Region’s biggest maritime surveillance operation acts to stop illegal fishing

FFA REGIONAL HEADQUARTERS, HONIARA, SOLOMON ISLANDS, FRIDAY 21 AUGUST 2009: Operation Kurukuru 2009, a coordinated maritime surveillance operation in which countries cooperate to detect activities such as illegal, unregulated and unreported fishing, smuggling and people trafficking, was hosted by FFA over 10 days.

Operation Kurukuru 2009 resulted in 21 boardings of vessels, levying of a $10,000 fine and 3 apprehensions of vessels which were escorted to port for further investigation. In Tuvalu, 1 vessel was fined USD $10,000 for misreporting of fishing catch. The 4 aircraft involved in the operation flew a total of 85 hours and covered approximately 800,000 square nautical miles.

Scientists discuss tuna stocks at WCPFC subcommittee meeting in Vanuatu

PORT VILA, VANUATU, 10-21 AUGUST 2009:  At the annual meeting of the Western and Central Pacific Fisheries Commission (WCPFC) Scientific Committee, scientists are discussing the state of tuna and other migratory fish stocks and associated fisheries issues.

Central to the discussions in the meeting of scientists will be a scientific evaluation of the effects of the new WCPFC Conservation and Management Measure on bigeye and yellowfin tuna, which was agreed to in December.  This measure includes a phased-in reduction of long line fishing, a phased in ban on fish aggregating devices (FADs) for 3 months of the year and the closure of two high seas pockets to stop overfishing of bigeye tuna and yellowfin tuna. Many of these measures were previously adopted by a group of FFA Members that are Parties to the Nauru Agreement (PNA).

FFA participates in Pacific Islands News Association Convention in Vanuatu

PORT VILA, VANUATU, 25-30 July 2009: The Pacific Islands Forum Fisheries Agency (FFA) has been raising awareness of fisheries issues with media attending the conference. At a pre-conference workshop, FFA presented an overview of fisheries including fisheries management, development and control of illegal fishing and the important role of DEVFISH ( and the Oceanic Fisheries Management Project ( in providing assistance to Pacific Island countries.

FFA also took journalists on a visit to a local tuna processing plant, to demonstrate how the Vanuatu Government is working with industry, and FFA assistance and advice, to increase local jobs and profits from tuna fishing which was covered by Vanuatu television and radio (see

Fisheries development in Vanuatu recieves boost

PORT VILA, VANUATU, 25 JULY 2009: A new 2-Minute Brief, released today at the Pacific Islands News Association Convention, explains the Vanuatu Government and FFA's work to increase domestic development, particularly tuna processing and trade, in Vanuatu. 

Historically, in Pacific Islands like Vanuatu, the main source of economic gains from tuna was to licence foreign fishing nations to fish in their waters, however recent innovations and strategic thinking has encouraged many Pacific Island nations to look at increasing domestic development through encouraging local investment and more local jobs.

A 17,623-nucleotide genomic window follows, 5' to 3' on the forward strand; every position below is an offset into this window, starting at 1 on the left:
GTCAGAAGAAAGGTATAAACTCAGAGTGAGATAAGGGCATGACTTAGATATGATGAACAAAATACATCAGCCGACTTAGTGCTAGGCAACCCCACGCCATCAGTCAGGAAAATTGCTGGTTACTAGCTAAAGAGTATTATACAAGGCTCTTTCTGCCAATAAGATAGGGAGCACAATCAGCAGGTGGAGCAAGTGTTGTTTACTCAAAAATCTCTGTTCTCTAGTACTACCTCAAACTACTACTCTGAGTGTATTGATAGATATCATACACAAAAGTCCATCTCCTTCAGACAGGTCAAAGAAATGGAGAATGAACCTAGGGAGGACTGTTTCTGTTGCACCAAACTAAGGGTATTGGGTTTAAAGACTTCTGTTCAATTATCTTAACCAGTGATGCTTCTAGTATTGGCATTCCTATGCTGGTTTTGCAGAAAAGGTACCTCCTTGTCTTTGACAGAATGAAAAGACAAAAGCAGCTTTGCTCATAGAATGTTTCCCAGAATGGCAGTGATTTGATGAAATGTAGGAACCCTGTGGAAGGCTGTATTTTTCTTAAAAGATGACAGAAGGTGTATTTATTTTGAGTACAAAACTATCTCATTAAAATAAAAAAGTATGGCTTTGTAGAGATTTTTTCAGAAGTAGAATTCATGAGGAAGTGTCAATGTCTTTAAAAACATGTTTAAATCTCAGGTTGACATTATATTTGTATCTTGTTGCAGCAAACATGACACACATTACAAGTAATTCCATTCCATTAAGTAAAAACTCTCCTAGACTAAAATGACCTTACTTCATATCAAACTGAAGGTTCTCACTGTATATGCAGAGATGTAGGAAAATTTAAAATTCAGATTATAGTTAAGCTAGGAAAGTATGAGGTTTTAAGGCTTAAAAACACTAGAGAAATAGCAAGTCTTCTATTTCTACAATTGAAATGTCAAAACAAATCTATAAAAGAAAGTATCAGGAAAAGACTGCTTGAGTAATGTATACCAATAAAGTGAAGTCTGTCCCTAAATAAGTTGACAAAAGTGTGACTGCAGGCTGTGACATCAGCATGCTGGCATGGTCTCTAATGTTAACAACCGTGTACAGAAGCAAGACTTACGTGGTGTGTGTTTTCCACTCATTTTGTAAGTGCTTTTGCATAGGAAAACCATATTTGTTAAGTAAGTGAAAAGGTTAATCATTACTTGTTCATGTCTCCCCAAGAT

To download the attachment, please click on the Attachment title below.



Volume 2: Issue 7 July 2009

By Liam Campling and Elizabeth Havice[1]



Tuna decision making processes explained

HONIARA, SOLOMON ISLANDS, MONDAY 20 JULY 2009: Ever wondered how countries negotiate the rules on tuna fishing? How international decisions between the Pacific Islands and the world’s biggest fishing countries are made? What is the Western and Central Pacific Fisheries Commission (WCPFC)? Who are its members and what it has done so far? How the WCPFC seeks to control fishing and illegal fishing?

FFA Trade News June 2009

Volume 2: Issue 6        June 2009

This issue includes articles on the PNA, onshore processing investments in PICS, Mexico-US tuna dolphin issues and trade, labour rights, the impact of piracy on Western Indian Ocean tuna fisheries and exporting tuna to China.








Volume 2: Issue 6        June 2009

By Elizabeth Havice and Liam Campling[1]


Officers learn about monitoring, control and surveillance of fishing

HONIARA, SOLOMON ISLANDS, MONDAY 29 JUNE 2009: Fisheries and compliance officers from Cook Islands, Marshall Islands, Papua New Guinea, Samoa, Solomon Islands, Tonga and Tuvalu are in Honiara this week to learn more about monitoring, control and surveillance of illegal fishing.

The Week 5 FFA Component of the National Fisheries Officers’ Surveillance Course opened today in Honiara at the FFA Conference Centre. This is the final week in the 5-week course, the rest of the course being conducted by AMC Search Ltd in Launceston, Tasmania, Australia.

The Course is an annual event funded by the Australian Department of Defence and facilitated by staff of the Australian Maritime College and the FFA. The course is aimed at developing expertise and capacity of national officers responsible for monitoring, control and surveillance of fishing in the region.

WCPFC Subregional Workshops

FFA is coordinating subregional workshops so that all its 17 members have information and informal discussions to prepare for their participation in the Western and Central Pacific Fisheries Commission (WCPFC) and at its next meeting in December in French Polynesia. The workshops are an important part of FFA’s ongoing efforts to increase national capacity and strengthen regional solidarity so that member countries can manage their fisheries for the benefit of people today and for future generations.

This year there will be 2 subregional workshops:
Group 1 – Australia, Federated States of Micronesia, Nauru, Papua New Guinea, Solomon Islands, Vanuatu, Indonesia and Philippines
15-19 June 2009, FFA Conference Centre, Honiara

Group 2 – Cook Islands, Fiji, Kiribati, Marshall Islands, New Zealand, Niue, Palau, Samoa, Tokelau, Tonga and Tuvalu
13-17 July 2009, Hexagon Hotel, Nadi, Fiji